This is resilience with a specific destination. And the reshoring race constitutes a huge reversal of the fashion of a generation ago, when consultants encouraged American manufacturers to move production to “the world’s factory” in China and Wall Street pushed an “asset-light” business model.
Indeed, U.S. manufacturers are now seeing this phenomenon through enough of a common lens that “they are looking to each other to see if there will be enough critical mass in the reshoring movement to build a supplier ecosystem that can rival what China has built—either domestically or in a nearshore location,” as an A.T. Kearney report puts it.
Take apparel manufacturing. The U.S. industry was given up for dead after companies moved basic yarn and fabric production to China. But now, Brooks Brothers and Under Armour are among big brands that have been reshoring clothes-making operations. Plus, Walmart is in the process of sinking a pledged $350 billion to support U.S. manufacture of clothing and other goods
Prasad Reddy, the majority owner of Decatur, Texas–based Twisted X, also is trying to redomesticate this sector. The company turns out about 3 million pairs of shoes and Western boots each year from factories in China and Mexico, where it’s still relatively inexpensive to pay for the 90 sets of hands that touch the typical pair of boots in the process. There’s also the matter of sourcing as many as two dozen different components, from eyelets to soles to laces, that must be supplied for each pair.
“Right now, we’re experimenting with making some products in El Salvador,” Reddy says. “The samples look good, and we may be able to bring in some components from Mexico and other places. We’re also trying to bring some production to Texas, but Americans have lost their [shoemaking] skills. So we have to start from scratch, with training.”
Two of the most determinative global industries of the future, microchips and electric vehicles, are leading the onshoring surge. Intel, GlobalFoundries and some foreign manufacturers have announced huge new chip-making projects in the United States, encouraged by subsidies in the federal CHIPS and Science Act of 2022.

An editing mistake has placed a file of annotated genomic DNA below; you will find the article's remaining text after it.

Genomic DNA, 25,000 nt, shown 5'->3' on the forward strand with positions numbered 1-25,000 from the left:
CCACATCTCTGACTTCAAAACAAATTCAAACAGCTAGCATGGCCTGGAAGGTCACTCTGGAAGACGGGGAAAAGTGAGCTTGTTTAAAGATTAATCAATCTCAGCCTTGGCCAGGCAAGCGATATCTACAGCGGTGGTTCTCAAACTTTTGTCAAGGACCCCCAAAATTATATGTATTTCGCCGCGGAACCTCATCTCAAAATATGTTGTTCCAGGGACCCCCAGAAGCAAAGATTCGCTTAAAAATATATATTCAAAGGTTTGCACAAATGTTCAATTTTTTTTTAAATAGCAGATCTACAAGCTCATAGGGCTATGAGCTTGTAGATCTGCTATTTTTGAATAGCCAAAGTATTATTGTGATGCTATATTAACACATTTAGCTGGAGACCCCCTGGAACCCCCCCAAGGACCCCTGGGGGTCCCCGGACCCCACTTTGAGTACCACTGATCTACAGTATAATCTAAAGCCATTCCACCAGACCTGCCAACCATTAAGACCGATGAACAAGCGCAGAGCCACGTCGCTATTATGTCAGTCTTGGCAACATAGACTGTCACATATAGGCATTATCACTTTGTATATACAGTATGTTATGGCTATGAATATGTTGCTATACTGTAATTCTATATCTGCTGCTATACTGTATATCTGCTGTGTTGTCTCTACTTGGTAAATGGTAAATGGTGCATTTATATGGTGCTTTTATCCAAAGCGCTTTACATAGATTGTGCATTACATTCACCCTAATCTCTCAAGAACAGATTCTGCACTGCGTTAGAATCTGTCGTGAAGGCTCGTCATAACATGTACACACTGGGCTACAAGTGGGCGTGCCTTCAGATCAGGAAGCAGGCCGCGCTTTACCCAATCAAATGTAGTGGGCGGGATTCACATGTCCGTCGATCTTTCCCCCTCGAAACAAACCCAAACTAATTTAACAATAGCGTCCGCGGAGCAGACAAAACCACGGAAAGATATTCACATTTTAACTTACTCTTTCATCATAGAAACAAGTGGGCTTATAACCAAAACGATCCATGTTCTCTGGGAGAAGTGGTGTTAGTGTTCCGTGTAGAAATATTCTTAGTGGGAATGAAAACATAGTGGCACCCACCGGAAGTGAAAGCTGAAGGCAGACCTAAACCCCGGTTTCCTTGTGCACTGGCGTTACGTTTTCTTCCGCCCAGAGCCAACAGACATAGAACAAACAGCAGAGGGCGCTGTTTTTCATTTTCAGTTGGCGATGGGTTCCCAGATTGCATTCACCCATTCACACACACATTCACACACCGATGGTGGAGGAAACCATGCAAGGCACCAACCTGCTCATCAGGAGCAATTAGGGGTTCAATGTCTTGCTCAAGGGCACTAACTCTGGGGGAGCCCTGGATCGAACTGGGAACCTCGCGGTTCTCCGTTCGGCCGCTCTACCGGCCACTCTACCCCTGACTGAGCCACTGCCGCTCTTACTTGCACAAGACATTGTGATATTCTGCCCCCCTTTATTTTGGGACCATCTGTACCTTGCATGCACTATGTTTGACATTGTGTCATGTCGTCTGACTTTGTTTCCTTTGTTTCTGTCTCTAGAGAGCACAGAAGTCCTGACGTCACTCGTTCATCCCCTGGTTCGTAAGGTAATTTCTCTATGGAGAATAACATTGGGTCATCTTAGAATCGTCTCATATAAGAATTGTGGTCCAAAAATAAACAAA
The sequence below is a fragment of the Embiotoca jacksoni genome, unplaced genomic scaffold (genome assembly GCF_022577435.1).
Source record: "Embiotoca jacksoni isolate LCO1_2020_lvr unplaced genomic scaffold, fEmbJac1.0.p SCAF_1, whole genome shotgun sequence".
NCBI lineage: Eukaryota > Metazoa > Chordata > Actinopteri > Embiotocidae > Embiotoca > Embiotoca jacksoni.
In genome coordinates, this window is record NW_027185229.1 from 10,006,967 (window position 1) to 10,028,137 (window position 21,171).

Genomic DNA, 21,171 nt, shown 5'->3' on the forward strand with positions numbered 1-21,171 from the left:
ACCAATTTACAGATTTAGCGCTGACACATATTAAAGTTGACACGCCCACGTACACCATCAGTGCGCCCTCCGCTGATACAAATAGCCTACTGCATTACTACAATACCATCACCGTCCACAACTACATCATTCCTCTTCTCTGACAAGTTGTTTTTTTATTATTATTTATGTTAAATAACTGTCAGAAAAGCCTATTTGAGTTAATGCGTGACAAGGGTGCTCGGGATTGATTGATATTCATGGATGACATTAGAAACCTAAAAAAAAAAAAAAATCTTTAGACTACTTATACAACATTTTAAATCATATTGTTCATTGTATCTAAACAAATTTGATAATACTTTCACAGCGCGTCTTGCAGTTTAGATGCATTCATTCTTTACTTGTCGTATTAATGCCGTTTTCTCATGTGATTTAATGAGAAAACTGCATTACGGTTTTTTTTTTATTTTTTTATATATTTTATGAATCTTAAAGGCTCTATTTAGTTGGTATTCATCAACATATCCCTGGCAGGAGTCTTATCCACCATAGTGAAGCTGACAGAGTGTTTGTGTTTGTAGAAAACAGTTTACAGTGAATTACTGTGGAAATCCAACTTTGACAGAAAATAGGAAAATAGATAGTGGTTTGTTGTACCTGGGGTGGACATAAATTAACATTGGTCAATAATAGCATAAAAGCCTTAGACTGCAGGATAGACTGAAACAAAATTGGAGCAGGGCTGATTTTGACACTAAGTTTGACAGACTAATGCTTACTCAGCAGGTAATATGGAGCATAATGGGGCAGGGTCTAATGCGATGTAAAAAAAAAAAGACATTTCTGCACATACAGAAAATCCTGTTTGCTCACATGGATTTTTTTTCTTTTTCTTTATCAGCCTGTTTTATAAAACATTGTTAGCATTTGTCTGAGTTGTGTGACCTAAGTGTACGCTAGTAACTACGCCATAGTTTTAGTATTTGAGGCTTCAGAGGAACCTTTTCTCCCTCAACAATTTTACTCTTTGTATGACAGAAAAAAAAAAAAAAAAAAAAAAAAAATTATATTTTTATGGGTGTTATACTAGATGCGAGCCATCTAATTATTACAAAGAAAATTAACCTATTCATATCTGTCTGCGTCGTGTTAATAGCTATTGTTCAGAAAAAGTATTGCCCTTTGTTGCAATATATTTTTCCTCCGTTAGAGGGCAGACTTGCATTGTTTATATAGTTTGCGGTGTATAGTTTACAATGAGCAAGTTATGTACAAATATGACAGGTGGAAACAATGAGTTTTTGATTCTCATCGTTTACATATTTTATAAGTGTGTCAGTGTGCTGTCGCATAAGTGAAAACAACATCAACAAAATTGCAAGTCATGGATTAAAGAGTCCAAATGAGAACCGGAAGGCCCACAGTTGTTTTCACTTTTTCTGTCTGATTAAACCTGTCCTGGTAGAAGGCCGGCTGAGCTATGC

The legislation “is triggering lots of action,” says Sumit Dutta, consulting leader for supply chains and operations for EY Americas. “Some is fast-tracking of decisions that might have happened anyway, but other companies are taking the plunge because of it.”
The world’s accelerating shift toward EVs also plays well for U.S. manufacturing, even as American consumers bring up the rear among Western markets in embracing the technology. Facing greater vulnerability of production in Germany and in China, for instance, Volkswagen is embracing North American manufacturing more than ever, with plans to invest $7.1 billion to expand factories in Chattanooga, Tennessee, and in Mexico.
“The more you spread out your footprint, the bigger your independence from certain areas,” says Reinhard Fischer, senior vice president of strategy for Volkswagen Group of America. “We want to grow North America up to be the third leg of the stool that the group worldwide can stand on. Electrification gives us the chance to accelerate that.”
As they ponder various types of “shoring,” 50 percent of respondents to the Chief Executive/IEDC survey cited skill and availability of the workforce as the most important consideration; 36 percent mentioned infrastructure and transportation access; 27 percent, political considerations and controversy; 27 percent, proximity and access to key markets; and 23 percent, taxes and government incentives.